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Japanese ghost ships sunk during World War II are spotted as seismic activity raise them


Seismic activity at one of Japan‘s most active volcanoes, Mount Suribachi, has resulted in a number of ships being raised after they were sunk as part of the Battle of Iwo Jima during World War II.

Twenty-four Japanese transport vessels were captured by the U.S. Navy in the latter part of the war and they were moved to the western part of Iwo Jima to form a port, according to The Telegraph.

The remaining hulks are what is left of the ships, brought to the island as it had no port facilities at the time.  

The seabed has started to rise due to the seismic activity from Mount Suribachi, in particular the western part of the island. 

Seismic activity at Japan’s Mount Suribachi has resulted in a number of ships being raised after they were sunk as part of the Battle of Iwo Jima during World War II

File phot: The remaining hulks are what is left of the ships (as seen in 2012), brought to the island as it had no port facilities

File phot: The remaining hulks are what is left of the ships (as seen in 2012), brought to the island as it had no port facilities

As a result of the activity, the sunken ships are sitting on volcanic ash.

The ships were used as a breakwater to protect other ships that were unloading soldiers and materials.  

The island was known as Brown Beach on invasion maps, The Telegraph added, noting it was done so to create an artificial naval base to support a U.S. military base before the assault on mainland Japan. 

The seabed has started to rise due to the seismic activity, in particular the western part of the island. As a result of the activity, the sunken ships are sitting on volcanic ash

The seabed has started to rise due to the seismic activity, in particular the western part of the island. As a result of the activity, the sunken ships are sitting on volcanic ash

The island was used to create an artificial naval base to support a U.S. military base before the assault on mainland Japan

The island was used to create an artificial naval base to support a U.S. military base before the assault on mainland Japan

There are no inhabitants of the island, though it is occupied by the Japanese military after it was returned by the U.S. military in 1968

There are no inhabitants of the island, though it is occupied by the Japanese military after it was returned by the U.S. military in 1968

There are no inhabitants of the island, though it is occupied by the Japanese military after it was returned by the U.S. military in 1968.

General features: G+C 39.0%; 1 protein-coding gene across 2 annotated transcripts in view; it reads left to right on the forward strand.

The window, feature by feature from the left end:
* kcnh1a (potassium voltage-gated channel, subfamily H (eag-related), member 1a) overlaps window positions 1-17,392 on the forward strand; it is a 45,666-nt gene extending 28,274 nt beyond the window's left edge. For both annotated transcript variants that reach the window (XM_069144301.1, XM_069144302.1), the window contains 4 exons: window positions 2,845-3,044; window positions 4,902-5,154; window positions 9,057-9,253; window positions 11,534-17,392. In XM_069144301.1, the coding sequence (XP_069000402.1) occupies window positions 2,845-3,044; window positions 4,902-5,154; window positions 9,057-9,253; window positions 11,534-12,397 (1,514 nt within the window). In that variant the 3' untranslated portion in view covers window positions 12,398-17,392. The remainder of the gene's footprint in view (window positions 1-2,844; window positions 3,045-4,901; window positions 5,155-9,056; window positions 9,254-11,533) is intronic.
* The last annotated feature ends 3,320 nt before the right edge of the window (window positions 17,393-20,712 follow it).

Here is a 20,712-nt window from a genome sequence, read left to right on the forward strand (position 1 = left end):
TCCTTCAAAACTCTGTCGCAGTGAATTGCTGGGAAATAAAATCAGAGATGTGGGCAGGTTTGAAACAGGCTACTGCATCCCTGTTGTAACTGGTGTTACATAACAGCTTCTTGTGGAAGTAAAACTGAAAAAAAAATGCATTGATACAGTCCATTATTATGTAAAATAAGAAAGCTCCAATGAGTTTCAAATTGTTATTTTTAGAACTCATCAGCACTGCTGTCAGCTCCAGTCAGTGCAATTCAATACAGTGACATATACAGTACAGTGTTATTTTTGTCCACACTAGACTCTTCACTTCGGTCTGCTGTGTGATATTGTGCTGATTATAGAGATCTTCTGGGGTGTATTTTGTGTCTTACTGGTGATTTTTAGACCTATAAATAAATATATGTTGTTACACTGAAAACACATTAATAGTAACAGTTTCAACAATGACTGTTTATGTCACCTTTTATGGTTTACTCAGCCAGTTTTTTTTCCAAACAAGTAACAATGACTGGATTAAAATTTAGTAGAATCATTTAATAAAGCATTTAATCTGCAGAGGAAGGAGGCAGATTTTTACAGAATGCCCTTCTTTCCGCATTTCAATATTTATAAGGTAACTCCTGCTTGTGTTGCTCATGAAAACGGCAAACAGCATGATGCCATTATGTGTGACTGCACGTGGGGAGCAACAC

‘The discolored sea area has spread to surrounding areas, which indicates that the volcanic activity has not diminished yet’, Setsuya Nakada, director of the government’s Volcano Research Promotion Centre, said in an interview with Japan’s All Nippon News channel.

In the interview, Mr Nakad added, ‘There is a possibility of a big eruption on Iwo Jima.’   

The iconic photo known as Raising the Flag on Iwo Jima, showing U.S. Marines raising the American flag during the war, was taken at the mountain’s peak during the Battle of Iwo Jima. 

According to data from Oregon State University, there have been at least 10 eruptions on Iwo Jima (also known as ‘Sulphur Island’), with the most recent occurring in 1982. 

Oregon State added there has been at least 30 feet (10m) of uplift on the island since 1952 due to seismic activity. 

Mount Suribachi, which stands 554 feet high, is listed as one of the 10 most dangerous volcanoes in Japan

Mount Suribachi, which stands 554 feet high, is listed as one of the 10 most dangerous volcanoes in Japan.  

In August, satellite photos captured the moment that the underwater Fukutoku-Okanoba volcano, roughly three miles north of South Iwo Jima Island, erupted. 

This eruption resulted in a new island emerging in the Ogasawara chain.

Earlier this month, a 6.1 magnitude earthquake rattled Tokyo, resulting in buildings swaying and traffic coming to a standstill. 

Japan sits on the Pacific ‘Ring of Fire’, an arc of intense seismic activity that stretches through Southeast Asia and across the Pacific basin.

Last week, a 6.1-magnitude quake struck off Japan’s northwestern coast, also causing no damage.

The country is regularly hit by quakes, and has strict construction regulations intended to ensure buildings can withstand strong tremors. 

Why was the American flag raised on Iwo Jima? 

Six U.S. Marines planted the American flag on top a battle-blasted hill in Iwo Jima on February 23, 1945.

Mount Suribachi was the island of Iwo Jima’s highest peak and arguably the most strategic position for troops.

The U.S. military was seeking control of the Japanese island, including Suribachi’s slopes, the History Channel reports. 

Associated Press photographer Joe Rosenthal captured the iconic photo as American troops were fighting for control of Suribachi.

Associated Press photographer Joe Rosenthal captured the iconic photo as American troops were fighting for control of Mount Suribachi. The picture has since became the most reproduced photograph in history

Associated Press photographer Joe Rosenthal captured the iconic photo as American troops were fighting for control of Mount Suribachi. The picture has since became the most reproduced photograph in history

The soldiers reportedly cheered for the hoisting of the flag.

Rosenthal took a total of three photographs atop of Suribachi: the flag hoisting photo, a second photo very similar to the hoisting and a shot of 18 Marines smiling and waving at the camera.

The second and third photos were not nearly as affecting or famed.

The photo of the six soldiers hoisting the American flag became the most reproduced picture in history.

Rosenthal also won a Pulitzer Prize for the image. 



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